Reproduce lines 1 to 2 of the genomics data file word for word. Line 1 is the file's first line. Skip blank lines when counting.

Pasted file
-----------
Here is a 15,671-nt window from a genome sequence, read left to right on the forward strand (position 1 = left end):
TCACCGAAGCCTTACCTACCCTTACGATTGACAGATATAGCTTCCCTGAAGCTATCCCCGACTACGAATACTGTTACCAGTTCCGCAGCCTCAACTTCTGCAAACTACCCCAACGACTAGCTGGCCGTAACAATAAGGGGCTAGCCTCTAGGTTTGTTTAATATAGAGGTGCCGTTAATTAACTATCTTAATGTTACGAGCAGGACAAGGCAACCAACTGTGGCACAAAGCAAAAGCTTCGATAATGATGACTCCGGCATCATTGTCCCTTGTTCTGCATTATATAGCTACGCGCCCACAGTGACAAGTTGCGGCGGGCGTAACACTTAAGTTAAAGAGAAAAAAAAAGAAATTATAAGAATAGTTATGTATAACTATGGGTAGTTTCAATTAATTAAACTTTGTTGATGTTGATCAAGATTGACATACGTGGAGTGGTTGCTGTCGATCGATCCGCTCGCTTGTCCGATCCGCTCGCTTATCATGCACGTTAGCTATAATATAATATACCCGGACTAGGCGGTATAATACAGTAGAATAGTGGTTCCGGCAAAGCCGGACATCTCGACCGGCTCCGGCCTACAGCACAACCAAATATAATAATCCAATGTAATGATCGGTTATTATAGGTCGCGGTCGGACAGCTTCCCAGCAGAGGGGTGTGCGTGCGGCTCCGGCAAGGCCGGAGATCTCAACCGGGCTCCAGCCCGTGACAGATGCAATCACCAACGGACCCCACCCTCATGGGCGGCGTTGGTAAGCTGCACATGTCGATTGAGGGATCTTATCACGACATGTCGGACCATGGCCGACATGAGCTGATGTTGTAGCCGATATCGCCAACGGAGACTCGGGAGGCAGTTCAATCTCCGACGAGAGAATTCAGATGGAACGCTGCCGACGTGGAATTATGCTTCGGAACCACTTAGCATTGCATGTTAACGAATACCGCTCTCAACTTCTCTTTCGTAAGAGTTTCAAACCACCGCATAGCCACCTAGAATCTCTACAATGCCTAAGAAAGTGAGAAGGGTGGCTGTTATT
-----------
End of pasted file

Here is a 15,671-nt window from a genome sequence, read left to right on the forward strand (position 1 = left end):
TCACCGAAGCCTTACCTACCCTTACGATTGACAGATATAGCTTCCCTGAAGCTATCCCCGACTACGAATACTGTTACCAGTTCCGCAGCCTCAACTTCTGCAAACTACCCCAACGACTAGCTGGCCGTAACAATAAGGGGCTAGCCTCTAGGTTTGTTTAATATAGAGGTGCCGTTAATTAACTATCTTAATGTTACGAGCAGGACAAGGCAACCAACTGTGGCACAAAGCAAAAGCTTCGATAATGATGACTCCGGCATCATTGTCCCTTGTTCTGCATTATATAGCTACGCGCCCACAGTGACAAGTTGCGGCGGGCGTAACACTTAAGTTAAAGAGAAAAAAAAAGAAATTATAAGAATAGTTATGTATAACTATGGGTAGTTTCAATTAATTAAACTTTGTTGATGTTGATCAAGATTGACATACGTGGAGTGGTTGCTGTCGATCGATCCGCTCGCTTGTCCGATCCGCTCGCTTATCATGCACGTTAGCTATAATATAATATACCCGGACTAGGCGGTATAATACAGTAGAATAGTGGTTCCGGCAAAGCCGGACATCTCGACCGGCTCCGGCCTACAGCACAACCAAATATAATAATCCAATGTAATGATCGGTTATTATAGGTCGCGGTCGGACAGCTTCCCAGCAGAGGGGTGTGCGTGCGGCTCCGGCAAGGCCGGAGATCTCAACCGGGCTCCAGCCCGTGACAGATGCAATCACCAACGGACCCCACCCTCATGGGCGGCGTTGGTAAGCTGCACATGTCGATTGAGGGATCTTATCACGACATGTCGGACCATGGCCGACATGAGCTGATGTTGTAGCCGATATCGCCAACGGAGACTCGGGAGGCAGTTCAATCTCCGACGAGAGAATTCAGATGGAACGCTGCCGACGTGGAATTATGCTTCGGAACCACTTAGCATTGCATGTTAACGAATACCGCTCTCAACTTCTCTTTCGTAAGAGTTTCAAACCACCGCATAGCCACCTAGAATCTCTACAATGCCTAAGAAAGTGAGAAGGGTGGCTGTTATT